Who could possibly be homeless in York Region?
The vast area comprising nine municipalities north of Toronto appears to be a blueprint for suburban affluence; families live in large homes with two-car garages, grassy backyards and good schools and shopping just a short drive away.
Dave Rogers was homeless in York Region. So were 30 other men who jammed Porter Place in East Gwillimbury — York Region’s only men’s shelter — to capacity the day Rogers showed up in the fall of 2010.
Hooked on alcohol and drugs, Rogers decided to escape “a lifetime of addiction” through the shelter and the support system it offered. One problem: No available rooms the night he arrived.
“But they didn’t turn me away,” the 60-year-old Rogers said of the Porter Place counsellors.
“They pulled out a cot and put it in the common room where I had to sleep until a room became available.”
Rogers was lucky. A room freed up the next day, and his journey to a better life began.
Not everyone lost in York Region’s “hidden homelessness” is as fortunate.
There are about 130 shelter beds to serve a population of more than 1 million. Most of those beds belong to Blue Door Shelters, which serve men, families and youth in separate housing locations. It’s a service supported by the United Way of Toronto and York Region.
In 2014, the Blue Door Shelters had to turn away people about 4,000 times in York Region due to lack of space (those people were referred to other shelters, some in Toronto).
“Some people look at York Region and say, ‘Well, everybody lives in suburban homes, and it’s easy to think they are all in upper-class and upper-middle class settings, but York Region has a lot of homelessness,” said Radha Bhardwaj, executive director of the Blue Door Shelters, which aid about 1,200 to 1,500 people annually.
“It is a vast geographic region, and poverty does exist. But it’s spread out, which makes it more complex to name it and say, ‘Yes, poverty and homelessness live here,’ whereas in Toronto, it could be concentrated in high rises or other places where you could (easily identify) an area that is struggling.”
Bhardwaj described “couch surfing” as one way people stay under the radar in what she calls “hidden homelessness.”
“If you are a youth unable to find a job and you can’t live at home any more, you may have to live with four or five other people, and it’s harder for you to find housing … especially if you are getting some (government) income supports, there is some discrimination around that,” she said.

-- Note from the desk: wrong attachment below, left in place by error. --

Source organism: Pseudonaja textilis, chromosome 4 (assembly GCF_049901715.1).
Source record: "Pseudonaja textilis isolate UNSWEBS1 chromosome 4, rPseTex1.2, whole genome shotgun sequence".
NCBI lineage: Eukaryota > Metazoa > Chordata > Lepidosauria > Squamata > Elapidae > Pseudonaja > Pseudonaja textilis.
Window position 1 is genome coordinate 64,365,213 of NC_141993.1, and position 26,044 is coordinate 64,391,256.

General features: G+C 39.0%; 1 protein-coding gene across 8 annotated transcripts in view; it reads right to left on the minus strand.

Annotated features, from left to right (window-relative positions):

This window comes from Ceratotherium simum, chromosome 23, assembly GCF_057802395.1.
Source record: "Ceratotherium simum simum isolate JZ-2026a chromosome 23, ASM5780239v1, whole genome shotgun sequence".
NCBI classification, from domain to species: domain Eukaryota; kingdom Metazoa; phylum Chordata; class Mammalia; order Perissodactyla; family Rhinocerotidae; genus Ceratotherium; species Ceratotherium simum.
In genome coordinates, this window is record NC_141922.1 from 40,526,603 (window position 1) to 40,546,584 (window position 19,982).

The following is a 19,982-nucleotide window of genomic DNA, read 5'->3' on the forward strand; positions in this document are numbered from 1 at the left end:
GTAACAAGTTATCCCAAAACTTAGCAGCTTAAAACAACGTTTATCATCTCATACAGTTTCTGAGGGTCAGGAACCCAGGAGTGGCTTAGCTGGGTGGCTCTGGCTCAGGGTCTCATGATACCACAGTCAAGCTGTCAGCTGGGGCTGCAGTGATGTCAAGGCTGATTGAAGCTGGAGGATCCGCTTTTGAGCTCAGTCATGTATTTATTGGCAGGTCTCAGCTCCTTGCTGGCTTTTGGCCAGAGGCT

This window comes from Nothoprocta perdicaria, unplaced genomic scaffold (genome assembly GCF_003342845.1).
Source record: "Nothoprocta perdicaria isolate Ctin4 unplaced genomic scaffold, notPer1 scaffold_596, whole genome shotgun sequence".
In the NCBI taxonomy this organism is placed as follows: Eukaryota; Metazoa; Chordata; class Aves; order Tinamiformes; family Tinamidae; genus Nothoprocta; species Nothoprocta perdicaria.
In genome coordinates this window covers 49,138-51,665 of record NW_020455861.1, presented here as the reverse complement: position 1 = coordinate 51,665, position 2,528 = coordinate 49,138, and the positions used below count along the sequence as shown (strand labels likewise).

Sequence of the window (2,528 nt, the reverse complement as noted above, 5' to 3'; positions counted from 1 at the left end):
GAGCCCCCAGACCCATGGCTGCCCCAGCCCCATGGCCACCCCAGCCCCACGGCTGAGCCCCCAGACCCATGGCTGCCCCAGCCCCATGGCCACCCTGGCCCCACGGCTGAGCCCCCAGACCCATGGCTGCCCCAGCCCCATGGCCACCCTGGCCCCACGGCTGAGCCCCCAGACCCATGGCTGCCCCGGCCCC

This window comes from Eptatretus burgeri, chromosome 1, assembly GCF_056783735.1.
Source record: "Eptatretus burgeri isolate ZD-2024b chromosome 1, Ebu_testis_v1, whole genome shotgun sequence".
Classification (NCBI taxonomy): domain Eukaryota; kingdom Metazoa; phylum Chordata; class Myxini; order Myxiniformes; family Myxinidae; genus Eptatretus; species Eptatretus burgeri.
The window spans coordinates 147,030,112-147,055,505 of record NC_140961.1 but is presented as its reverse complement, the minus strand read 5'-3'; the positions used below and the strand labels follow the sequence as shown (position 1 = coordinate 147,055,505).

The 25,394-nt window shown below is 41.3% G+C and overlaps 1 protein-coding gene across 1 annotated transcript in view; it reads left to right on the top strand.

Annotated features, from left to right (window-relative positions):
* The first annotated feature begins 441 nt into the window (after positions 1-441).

“So, people end up moving from place to place to place for a long time before they even acknowledge that they’re homeless and find their way to our shelters.”
Bhardwaj said one of the more troubling trends is growth in the “chronic” homeless. That’s when people leave a shelter when they find housing but cannot retain that housing and return to the shelter. She said it is critical to improve the Blue Door Shelters’ “wraparound supports and skills” that provide programs ranging from basic needs (clothing and food) to health-care connections that clients can access when they leave to increase the likelihood of remaining in their own housing.
“From our perspective, our shelters are becoming more than just a shelter,” Bhardwaj said.
That’s where the United Way of Toronto and York Region plays a key role in aiding shelters, with funding and skills assistance. The United Way is partnered with the federal government’s Homelessness Partnering Strategy, which allots about $500,000 annually to be spent specifically on homelessness in York Region.
The United Way administers how that federal money is spent through consultation with the region’s 16-person Homelessness Community Advisory Board (eight of whom have either been in the shelter system or had family or close friends in it).
The board’s role is to discuss and decide York Region’s priorities in addressing long-term solutions to homelessness and how best to use that federal funding.
In addition, the Homelessness Partnering Strategy called for York Region’s first “Point-in-Time” count. The two-day count will be conducted Jan. 20-21 of 2016 to provide a snapshot of homelessness on two fronts: How many homeless people exist in York Region and how many are using resources like shelters or out-of-the-cold programs.
“That will give us the data that we need to figure out the multiple entry points into homelessness and how we can support at all those levels,” Bhardwaj said.
Rogers, now thriving, will not be in that January count. He has been sober for five years, runs his own small landscaping business in York Region and lives happily on a Bradford farm owned by a friend.
Rogers is also a poet. He wrote his first poem on the steps of Porter Place in 2010 when a counsellor suggested he write down his thoughts. It was a therapeutic task, which eventually led to enough prose to fill The Dark Road: A Book of Poetry, which the Blue Door Shelters share with clients.
Rogers still gives back to the shelter staff who did not turn him away five years ago. Every two weeks, he volunteers at Porter Place to sort and box food at the shelter, sometimes counselling other men by sharing his life experience.
“I don’t feel obligated,” Rogers. “I feel it’s a part of my responsibility as part of my own treatment.”